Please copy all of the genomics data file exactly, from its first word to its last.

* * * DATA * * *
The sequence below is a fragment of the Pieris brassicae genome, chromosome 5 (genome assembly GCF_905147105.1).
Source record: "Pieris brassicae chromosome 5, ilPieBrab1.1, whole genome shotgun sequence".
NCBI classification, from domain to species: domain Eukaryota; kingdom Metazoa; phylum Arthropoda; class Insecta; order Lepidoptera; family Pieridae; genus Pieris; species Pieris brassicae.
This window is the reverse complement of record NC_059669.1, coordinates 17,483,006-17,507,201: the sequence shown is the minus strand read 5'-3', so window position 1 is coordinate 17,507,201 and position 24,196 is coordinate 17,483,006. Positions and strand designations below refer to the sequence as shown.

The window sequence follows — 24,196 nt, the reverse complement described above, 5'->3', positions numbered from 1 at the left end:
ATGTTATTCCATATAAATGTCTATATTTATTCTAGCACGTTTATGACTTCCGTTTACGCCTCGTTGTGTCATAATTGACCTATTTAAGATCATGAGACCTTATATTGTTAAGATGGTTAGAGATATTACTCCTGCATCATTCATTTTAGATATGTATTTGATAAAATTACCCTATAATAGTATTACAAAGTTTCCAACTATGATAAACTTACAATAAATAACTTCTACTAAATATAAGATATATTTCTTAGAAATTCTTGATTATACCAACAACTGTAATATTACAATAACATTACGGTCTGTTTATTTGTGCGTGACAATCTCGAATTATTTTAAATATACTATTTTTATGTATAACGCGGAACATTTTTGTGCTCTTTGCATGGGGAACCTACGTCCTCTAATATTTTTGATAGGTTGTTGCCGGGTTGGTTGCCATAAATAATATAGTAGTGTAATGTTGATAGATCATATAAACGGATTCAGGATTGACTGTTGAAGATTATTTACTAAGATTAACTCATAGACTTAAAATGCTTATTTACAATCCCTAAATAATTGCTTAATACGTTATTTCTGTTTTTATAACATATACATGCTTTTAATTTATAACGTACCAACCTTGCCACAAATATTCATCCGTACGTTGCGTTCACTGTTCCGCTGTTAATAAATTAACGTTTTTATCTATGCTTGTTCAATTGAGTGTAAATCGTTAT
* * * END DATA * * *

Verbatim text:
The sequence below is a fragment of the Pieris brassicae genome, chromosome 5 (genome assembly GCF_905147105.1).
Source record: "Pieris brassicae chromosome 5, ilPieBrab1.1, whole genome shotgun sequence".
NCBI classification, from domain to species: domain Eukaryota; kingdom Metazoa; phylum Arthropoda; class Insecta; order Lepidoptera; family Pieridae; genus Pieris; species Pieris brassicae.
This window is the reverse complement of record NC_059669.1, coordinates 17,483,006-17,507,201: the sequence shown is the minus strand read 5'-3', so window position 1 is coordinate 17,507,201 and position 24,196 is coordinate 17,483,006. Positions and strand designations below refer to the sequence as shown.

The window sequence follows — 24,196 nt, the reverse complement described above, 5'->3', positions numbered from 1 at the left end:
ATGTTATTCCATATAAATGTCTATATTTATTCTAGCACGTTTATGACTTCCGTTTACGCCTCGTTGTGTCATAATTGACCTATTTAAGATCATGAGACCTTATATTGTTAAGATGGTTAGAGATATTACTCCTGCATCATTCATTTTAGATATGTATTTGATAAAATTACCCTATAATAGTATTACAAAGTTTCCAACTATGATAAACTTACAATAAATAACTTCTACTAAATATAAGATATATTTCTTAGAAATTCTTGATTATACCAACAACTGTAATATTACAATAACATTACGGTCTGTTTATTTGTGCGTGACAATCTCGAATTATTTTAAATATACTATTTTTATGTATAACGCGGAACATTTTTGTGCTCTTTGCATGGGGAACCTACGTCCTCTAATATTTTTGATAGGTTGTTGCCGGGTTGGTTGCCATAAATAATATAGTAGTGTAATGTTGATAGATCATATAAACGGATTCAGGATTGACTGTTGAAGATTATTTACTAAGATTAACTCATAGACTTAAAATGCTTATTTACAATCCCTAAATAATTGCTTAATACGTTATTTCTGTTTTTATAACATATACATGCTTTTAATTTATAACGTACCAACCTTGCCACAAATATTCATCCGTACGTTGCGTTCACTGTTCCGCTGTTAATAAATTAACGTTTTTATCTATGCTTGTTCAATTGAGTGTAAATCGTTAT